Because Fiberglass-mat drywall does not have a paper surface, extra work may be needed in finishing. Drywall seams can be taped and coated just like is done with standard drywall. If the finish called for exposes all or part of the drywall panel surface, a skim coat is needed before priming and painting. For example, as with all smooth wall finishes, one or perhaps two skim coat is needed with this type of drywall. Even with textures like, Knockdown, Skip Trowel, or Santa Fe, where some of the drywall panel shows through the texture, a skim coat is needed before painting.
Abuse Resistant Drywall
Abuse Resistant Drywall is designed to minimize two primary types of damage, surface damage and impact damage. Surface damage includes abrasion and indentation. Impact damage includes holes or cracks caused by impacts from soft bodies (humans, animals, bags) or hard bodies (tools, doorknobs, vacuum cleaners, baseballs, etc).
ASTM C1629 standards outline three levels of classification, Level 1 being the least resistant and Level 3 being the most resistant. Separate ASTM standards outline the testing methods needed to determine how well a gypsum panel performs before submitting to abuse. In testing for indentation or impact, different objects and methods are used but basically the testing methods involve dropping or swinging a weighted object against a gypsum panel and measuring how much force it takes to dent or break-through the drywall. For abrasion testing, a weighted wire brush is repeatedly scrubbed against the surface, and the depth of abrasion is measured.
When buying abuse resistant drywall, look for the ASTM classification level. You may need to read the product information sheets to find the exact classification level.
Level 3 Abuse Resistant drywall is a good choice for industrial construction applications where incidental or intentional damage is expected. Level 1 or 2 may be suitable for residential use in areas like hallways where incidental damage is expected.
Sound Dampening Drywall
Sound dampening drywall often is made with a layer of material in between two layers of gypsum. The layer in between dissipates or absorbs noise to prevent it from traveling to the other side. To achieve effective sound dampening, a complete system needs to be designed to eliminates noise. Sound dampening drywall is helpful but may not be enough depending on other factors such as framing, flooring, HVAC, plumbing, etc.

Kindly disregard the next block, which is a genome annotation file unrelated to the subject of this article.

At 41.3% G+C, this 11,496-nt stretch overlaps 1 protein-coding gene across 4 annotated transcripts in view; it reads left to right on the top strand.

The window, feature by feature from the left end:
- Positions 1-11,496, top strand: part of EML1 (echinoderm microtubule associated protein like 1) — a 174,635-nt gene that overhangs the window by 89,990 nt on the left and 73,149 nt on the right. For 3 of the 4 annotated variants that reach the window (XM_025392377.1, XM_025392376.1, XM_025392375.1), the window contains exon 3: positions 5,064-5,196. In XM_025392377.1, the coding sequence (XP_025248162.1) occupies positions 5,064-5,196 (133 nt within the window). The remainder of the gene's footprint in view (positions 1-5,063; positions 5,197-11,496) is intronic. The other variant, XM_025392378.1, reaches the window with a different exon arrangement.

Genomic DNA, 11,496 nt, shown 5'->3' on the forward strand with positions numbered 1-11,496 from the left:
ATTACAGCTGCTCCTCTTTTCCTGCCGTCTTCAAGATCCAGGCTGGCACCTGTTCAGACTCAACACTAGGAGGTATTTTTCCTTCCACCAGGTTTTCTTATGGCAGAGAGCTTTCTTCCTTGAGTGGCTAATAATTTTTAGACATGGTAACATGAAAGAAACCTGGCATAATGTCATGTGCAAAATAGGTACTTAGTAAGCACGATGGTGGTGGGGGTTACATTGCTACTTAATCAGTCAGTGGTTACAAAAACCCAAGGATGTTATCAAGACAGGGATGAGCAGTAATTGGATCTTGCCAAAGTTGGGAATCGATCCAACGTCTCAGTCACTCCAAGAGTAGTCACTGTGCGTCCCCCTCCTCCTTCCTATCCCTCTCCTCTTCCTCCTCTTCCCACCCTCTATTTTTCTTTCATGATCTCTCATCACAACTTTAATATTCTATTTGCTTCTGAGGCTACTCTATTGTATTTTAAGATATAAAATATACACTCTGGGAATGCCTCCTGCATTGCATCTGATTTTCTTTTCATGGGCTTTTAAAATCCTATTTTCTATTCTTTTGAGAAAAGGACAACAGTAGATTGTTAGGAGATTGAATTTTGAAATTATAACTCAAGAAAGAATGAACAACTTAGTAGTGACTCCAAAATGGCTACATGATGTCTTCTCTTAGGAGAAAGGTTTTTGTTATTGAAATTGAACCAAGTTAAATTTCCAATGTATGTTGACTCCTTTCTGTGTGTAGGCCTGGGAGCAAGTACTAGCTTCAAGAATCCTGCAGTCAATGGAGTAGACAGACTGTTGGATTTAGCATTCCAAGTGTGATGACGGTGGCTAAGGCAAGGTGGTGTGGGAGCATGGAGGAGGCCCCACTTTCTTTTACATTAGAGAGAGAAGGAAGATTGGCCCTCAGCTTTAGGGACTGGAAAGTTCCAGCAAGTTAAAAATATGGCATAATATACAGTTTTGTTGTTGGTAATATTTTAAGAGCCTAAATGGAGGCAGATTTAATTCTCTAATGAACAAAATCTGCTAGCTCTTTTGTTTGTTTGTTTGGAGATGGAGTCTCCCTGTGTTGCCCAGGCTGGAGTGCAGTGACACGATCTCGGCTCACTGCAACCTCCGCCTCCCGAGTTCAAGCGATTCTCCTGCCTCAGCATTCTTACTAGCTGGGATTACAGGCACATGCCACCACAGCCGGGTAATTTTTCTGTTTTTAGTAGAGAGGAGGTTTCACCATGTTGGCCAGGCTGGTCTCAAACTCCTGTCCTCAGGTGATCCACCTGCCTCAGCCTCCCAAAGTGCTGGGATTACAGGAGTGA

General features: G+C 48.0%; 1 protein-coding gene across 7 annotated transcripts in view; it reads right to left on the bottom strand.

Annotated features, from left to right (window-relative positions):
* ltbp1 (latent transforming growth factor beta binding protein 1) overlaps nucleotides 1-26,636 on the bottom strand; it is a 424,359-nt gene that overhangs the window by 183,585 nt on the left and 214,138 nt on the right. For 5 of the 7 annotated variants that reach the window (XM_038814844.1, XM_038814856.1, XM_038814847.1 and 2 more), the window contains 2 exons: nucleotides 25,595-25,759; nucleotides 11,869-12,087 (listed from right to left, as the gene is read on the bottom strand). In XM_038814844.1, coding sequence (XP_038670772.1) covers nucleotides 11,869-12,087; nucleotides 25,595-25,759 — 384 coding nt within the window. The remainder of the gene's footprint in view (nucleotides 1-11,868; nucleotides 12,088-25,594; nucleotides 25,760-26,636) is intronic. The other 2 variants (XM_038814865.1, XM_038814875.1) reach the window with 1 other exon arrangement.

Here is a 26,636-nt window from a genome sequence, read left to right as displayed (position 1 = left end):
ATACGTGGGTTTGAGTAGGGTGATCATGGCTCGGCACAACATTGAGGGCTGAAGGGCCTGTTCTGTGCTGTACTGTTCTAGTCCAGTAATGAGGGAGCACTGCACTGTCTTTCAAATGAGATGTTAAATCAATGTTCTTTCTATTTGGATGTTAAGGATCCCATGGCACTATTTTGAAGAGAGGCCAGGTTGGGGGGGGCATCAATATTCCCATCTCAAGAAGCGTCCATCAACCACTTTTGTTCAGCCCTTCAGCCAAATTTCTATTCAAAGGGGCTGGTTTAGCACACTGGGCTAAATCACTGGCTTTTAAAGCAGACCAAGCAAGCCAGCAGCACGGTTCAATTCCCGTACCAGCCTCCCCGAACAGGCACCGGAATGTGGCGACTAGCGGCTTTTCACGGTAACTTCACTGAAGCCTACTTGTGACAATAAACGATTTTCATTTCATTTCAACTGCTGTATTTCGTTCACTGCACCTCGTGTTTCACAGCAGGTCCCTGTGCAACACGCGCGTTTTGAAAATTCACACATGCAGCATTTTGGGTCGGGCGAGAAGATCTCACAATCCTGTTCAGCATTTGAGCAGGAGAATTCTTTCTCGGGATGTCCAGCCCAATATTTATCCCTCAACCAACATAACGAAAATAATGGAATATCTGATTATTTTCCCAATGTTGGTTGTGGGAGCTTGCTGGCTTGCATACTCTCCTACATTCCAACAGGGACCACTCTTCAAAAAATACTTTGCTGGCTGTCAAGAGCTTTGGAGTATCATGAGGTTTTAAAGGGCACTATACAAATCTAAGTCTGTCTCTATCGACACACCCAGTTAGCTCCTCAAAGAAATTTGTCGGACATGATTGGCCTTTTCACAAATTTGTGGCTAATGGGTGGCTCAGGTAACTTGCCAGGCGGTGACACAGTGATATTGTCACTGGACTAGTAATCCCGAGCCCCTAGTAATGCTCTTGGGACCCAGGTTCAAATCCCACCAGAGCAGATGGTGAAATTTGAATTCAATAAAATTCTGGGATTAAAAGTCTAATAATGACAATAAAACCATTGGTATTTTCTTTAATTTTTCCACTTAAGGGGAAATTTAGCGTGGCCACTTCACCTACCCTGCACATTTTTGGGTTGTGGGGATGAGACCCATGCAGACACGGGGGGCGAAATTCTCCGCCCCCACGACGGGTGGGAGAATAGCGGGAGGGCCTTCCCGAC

There are two types of panels that are marketed as exterior drywall. The most common is exterior sheathing panels and the other is exterior soffit panels. Exterior sheathing panels are made to cover the exterior of a building as a base layer for siding. Though they are often listed along with other types of drywall, they have very little in common with drywall. They are usually made of gypsum and fiberglass, however, the intended use is as a replacement for plywood sheathing. In many ways, referring to these types of panels as drywall is more confusing than helpful.
The other type of exterior drywall is sometimes referred to as soffit board. It is made with a water resistant gypsum core and water repellent paper on the front and back. It is most often used on exterior porch ceilings just like standard drywall is used on interior ceilings. It can be taped, finished and textured like traditional drywall. Though this type of drywall is resistant to moisture, it will fail when exposed to extreme moisture. For this reason, it is most common in the Southwest US where the climate is dry.
Either standard drywall or fire resistant type X drywall is most often the drywall of choice for construction. The other types of drywall are often used in certain situations on a worksite to supplement the main type used.